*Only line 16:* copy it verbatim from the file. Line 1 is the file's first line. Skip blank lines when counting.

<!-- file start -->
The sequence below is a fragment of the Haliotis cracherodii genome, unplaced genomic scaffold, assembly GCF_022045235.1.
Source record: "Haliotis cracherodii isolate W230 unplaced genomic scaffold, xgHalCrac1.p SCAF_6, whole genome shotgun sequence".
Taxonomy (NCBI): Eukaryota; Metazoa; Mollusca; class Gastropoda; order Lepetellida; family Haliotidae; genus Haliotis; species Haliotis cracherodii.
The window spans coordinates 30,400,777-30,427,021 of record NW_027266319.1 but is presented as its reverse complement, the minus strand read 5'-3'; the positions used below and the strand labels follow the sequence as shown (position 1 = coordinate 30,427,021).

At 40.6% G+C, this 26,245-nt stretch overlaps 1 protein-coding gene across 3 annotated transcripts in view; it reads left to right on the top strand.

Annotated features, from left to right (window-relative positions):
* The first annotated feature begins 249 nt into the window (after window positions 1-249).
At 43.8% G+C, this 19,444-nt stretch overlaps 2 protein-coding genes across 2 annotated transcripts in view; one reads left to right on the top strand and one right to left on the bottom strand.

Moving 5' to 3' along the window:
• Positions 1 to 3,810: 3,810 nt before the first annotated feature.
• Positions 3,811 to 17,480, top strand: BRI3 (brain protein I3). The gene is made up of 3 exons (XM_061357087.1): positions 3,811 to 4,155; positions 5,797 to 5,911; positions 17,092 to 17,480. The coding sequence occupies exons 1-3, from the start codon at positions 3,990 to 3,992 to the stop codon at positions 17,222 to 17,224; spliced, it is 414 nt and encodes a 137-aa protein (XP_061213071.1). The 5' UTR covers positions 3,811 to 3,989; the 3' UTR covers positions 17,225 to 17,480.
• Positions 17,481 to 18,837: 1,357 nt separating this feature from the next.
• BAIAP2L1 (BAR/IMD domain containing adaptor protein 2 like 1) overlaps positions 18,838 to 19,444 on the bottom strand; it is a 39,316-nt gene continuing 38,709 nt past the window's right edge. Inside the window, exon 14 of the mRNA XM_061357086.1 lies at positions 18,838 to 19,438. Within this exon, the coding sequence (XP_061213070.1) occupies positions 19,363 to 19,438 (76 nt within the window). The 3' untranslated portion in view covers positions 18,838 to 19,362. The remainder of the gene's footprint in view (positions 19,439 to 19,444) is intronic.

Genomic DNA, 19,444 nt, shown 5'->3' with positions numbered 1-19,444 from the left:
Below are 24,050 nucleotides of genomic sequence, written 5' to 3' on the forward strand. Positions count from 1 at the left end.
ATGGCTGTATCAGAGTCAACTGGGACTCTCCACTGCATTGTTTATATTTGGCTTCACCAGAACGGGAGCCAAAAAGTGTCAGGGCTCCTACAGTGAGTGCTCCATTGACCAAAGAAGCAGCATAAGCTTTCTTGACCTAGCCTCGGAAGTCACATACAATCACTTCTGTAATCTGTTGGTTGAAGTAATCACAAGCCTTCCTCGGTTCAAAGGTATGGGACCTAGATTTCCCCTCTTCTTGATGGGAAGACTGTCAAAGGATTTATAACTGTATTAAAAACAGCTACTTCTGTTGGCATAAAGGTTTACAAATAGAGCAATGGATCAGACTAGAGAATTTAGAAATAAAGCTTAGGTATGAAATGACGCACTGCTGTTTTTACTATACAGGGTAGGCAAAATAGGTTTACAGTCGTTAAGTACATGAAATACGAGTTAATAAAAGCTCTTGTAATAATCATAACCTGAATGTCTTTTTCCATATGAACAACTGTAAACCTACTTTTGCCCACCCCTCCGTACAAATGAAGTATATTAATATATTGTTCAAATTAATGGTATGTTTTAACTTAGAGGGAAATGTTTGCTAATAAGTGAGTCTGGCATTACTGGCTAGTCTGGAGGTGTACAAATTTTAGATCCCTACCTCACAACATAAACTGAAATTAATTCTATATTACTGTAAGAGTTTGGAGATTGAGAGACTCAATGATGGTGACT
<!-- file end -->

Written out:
ATGGCTGTATCAGAGTCAACTGGGACTCTCCACTGCATTGTTTATATTTGGCTTCACCAGAACGGGAGCCAAAAAGTGTCAGGGCTCCTACAGTGAGTGCTCCATTGACCAAAGAAGCAGCATAAGCTTTCTTGACCTAGCCTCGGAAGTCACATACAATCACTTCTGTAATCTGTTGGTTGAAGTAATCACAAGCCTTCCTCGGTTCAAAGGTATGGGACCTAGATTTCCCCTCTTCTTGATGGGAAGACTGTCAAAGGATTTATAACTGTATTAAAAACAGCTACTTCTGTTGGCATAAAGGTTTACAAATAGAGCAATGGATCAGACTAGAGAATTTAGAAATAAAGCTTAGGTATGAAATGACGCACTGCTGTTTTTACTATACAGGGTAGGCAAAATAGGTTTACAGTCGTTAAGTACATGAAATACGAGTTAATAAAAGCTCTTGTAATAATCATAACCTGAATGTCTTTTTCCATATGAACAACTGTAAACCTACTTTTGCCCACCCCTCCGTACAAATGAAGTATATTAATATATTGTTCAAATTAATGGTATGTTTTAACTTAGAGGGAAATGTTTGCTAATAAGTGAGTCTGGCATTACTGGCTAGTCTGGAGGTGTACAAATTTTAGATCCCTACCTCACAACATAAACTGAAATTAATTCTATATTACTGTAAGAGTTTGGAGATTGAGAGACTCAATGATGGTGACT